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I have been remiss in not writing a piece in almost two months. So I am going to make up with a two-part post. This is the first on this topic.


Every company claims to have a strategy for greater growth and success. Inherent to this is the inclusion of technology strategy. Over the years we have experienced a variety of thoughts being pushed as technology strategy – ranging from “IT is a mere enabler” to “IT can change the game.”

Those of us who work in a tech-heavy environment may believe that all strategy needs to be about technology, and then there are those that insist that technology should not be a consideration until we know what it is we want to accomplish with our core business.

Now, this is where things get interesting… yes, technology is an enabler; yes, technology can change the game; yes, in some businesses strategy for the business is synonymous with technology strategy; and yes, in some businesses it is important to understand how the core business works before we do anything around technology.

Today in an age when your refrigerator is technology-heavy and your ability to get from Point A to Point B is technology-dependent, it behooves us to acknowledge that technology can be a game changer even in a business that has not been traditionally technology-dominated. This is where we must focus for this is where technology strategy can have an impactful bearing on overall strategy. If as a consumer or retail focused business your organization can leverage IT to get between a consumer and the cash register to influence a buying decision, this can be a game changer that alters the dynamics of existing business process flows. If the use of IT can help you figure out, dynamically and in an ongoing manner, what is top-of-mind in what segment(s) of the market, then that can have an impact on your go-to-market strategy. These are but just a couple of very simple illustrations of what technology can do to influence business strategy.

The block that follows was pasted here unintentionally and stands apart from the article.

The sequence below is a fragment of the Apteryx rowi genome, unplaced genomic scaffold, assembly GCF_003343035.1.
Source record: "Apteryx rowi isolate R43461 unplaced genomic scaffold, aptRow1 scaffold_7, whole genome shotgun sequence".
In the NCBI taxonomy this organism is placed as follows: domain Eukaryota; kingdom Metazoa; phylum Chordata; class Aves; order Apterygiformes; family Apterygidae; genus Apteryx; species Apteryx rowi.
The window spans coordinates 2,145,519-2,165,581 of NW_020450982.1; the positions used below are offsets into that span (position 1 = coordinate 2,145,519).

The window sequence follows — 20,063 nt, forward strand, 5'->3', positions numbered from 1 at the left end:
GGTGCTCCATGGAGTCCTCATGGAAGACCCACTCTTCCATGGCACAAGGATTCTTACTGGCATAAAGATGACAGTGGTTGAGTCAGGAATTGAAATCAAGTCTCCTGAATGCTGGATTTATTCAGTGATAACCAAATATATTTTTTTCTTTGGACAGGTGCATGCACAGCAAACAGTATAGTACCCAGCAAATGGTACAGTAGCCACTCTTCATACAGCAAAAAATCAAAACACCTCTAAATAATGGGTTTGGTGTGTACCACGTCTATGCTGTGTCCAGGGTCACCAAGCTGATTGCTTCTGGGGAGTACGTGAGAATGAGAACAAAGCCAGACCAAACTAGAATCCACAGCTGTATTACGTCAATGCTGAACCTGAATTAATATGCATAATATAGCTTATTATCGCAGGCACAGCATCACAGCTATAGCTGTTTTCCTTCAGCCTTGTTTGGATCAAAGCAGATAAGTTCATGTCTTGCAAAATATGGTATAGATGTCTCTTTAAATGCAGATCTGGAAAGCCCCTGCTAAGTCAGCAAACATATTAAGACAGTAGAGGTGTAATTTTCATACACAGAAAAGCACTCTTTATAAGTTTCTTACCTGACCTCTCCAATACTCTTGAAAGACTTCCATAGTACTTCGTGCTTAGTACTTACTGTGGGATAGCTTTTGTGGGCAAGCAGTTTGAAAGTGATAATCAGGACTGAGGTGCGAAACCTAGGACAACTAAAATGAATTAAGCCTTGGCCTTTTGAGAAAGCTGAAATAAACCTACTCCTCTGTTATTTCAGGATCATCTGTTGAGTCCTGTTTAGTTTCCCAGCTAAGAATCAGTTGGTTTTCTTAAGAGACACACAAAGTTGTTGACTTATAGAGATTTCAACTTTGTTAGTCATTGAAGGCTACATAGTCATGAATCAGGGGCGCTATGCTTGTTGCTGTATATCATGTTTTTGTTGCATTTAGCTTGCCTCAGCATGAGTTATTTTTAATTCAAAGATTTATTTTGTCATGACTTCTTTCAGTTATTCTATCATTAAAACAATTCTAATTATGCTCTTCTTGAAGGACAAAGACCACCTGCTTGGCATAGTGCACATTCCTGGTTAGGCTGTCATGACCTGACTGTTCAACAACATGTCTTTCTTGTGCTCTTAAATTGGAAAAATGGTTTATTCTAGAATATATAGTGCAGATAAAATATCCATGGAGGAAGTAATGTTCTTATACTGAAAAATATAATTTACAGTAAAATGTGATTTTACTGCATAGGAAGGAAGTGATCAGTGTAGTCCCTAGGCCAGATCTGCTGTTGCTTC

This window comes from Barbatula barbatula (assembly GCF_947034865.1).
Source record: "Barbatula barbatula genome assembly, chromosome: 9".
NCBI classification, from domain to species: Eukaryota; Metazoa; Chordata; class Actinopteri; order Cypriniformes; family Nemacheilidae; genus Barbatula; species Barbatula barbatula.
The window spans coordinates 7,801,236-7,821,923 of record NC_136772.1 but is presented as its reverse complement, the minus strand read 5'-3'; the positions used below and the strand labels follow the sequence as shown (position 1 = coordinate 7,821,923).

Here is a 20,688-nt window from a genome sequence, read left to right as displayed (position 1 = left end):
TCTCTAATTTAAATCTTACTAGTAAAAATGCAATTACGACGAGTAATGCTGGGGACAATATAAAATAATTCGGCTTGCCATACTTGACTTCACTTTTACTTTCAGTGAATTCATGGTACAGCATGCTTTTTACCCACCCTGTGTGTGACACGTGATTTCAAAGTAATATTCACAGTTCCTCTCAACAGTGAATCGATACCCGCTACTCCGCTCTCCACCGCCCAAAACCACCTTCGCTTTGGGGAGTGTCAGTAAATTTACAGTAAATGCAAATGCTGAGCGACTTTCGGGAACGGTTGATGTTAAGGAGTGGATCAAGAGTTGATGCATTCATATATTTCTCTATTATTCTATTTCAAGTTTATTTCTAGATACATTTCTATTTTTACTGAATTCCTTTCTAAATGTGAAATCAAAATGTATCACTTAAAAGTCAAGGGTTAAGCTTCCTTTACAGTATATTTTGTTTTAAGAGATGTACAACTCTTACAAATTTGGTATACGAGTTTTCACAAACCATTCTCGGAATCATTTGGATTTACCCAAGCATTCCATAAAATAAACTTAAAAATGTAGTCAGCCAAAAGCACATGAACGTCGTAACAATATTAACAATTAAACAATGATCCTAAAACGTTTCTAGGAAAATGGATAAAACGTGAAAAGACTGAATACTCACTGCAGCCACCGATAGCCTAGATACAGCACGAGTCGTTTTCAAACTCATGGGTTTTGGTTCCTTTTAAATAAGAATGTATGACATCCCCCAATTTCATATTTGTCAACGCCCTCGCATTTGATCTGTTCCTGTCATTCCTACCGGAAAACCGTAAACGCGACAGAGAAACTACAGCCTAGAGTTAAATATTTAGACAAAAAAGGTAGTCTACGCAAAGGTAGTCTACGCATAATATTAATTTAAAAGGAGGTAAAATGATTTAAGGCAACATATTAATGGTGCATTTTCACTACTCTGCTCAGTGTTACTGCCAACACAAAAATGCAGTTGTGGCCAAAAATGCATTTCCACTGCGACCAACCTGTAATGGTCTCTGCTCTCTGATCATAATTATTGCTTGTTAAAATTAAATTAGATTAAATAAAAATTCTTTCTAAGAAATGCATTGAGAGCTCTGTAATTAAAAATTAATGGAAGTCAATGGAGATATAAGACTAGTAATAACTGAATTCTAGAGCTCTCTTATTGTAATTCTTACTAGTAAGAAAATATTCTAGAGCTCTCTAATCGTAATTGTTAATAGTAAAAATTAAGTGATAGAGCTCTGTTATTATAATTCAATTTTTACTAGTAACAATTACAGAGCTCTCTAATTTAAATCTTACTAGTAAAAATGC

The challenge before many organizations today is, how can we do this in an organized and repeatable manner? How do we make this kind of thinking a habit? That is what I call addressing the business of technology strategy. More organizations need to get into this business.

I will continue in my next post with additional thoughts on this subject; in the meantime I welcome input/feedback.

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  1. Michelle Crapo
    I’m kind of worried I missed your point.  And will sound like an idiot.  But anyway:

    Here’s some of my answers:

    Is your organization seeking ways to grow and prosper on the strength of innovation around business process and revenue models? Yes, as I imagine most IT people would answer

    Are you seeking to enable new functionality for existing processes? Of course, we do this in many projects that are going on right now.  We are using DMS, EH&S – those both are new to us.

    Have you considered the impact of new technology that can simplify, or even eliminate complex processes, and/or establish newer processes? Yes, that would be one of the strongest arguments for new technology to be implemented.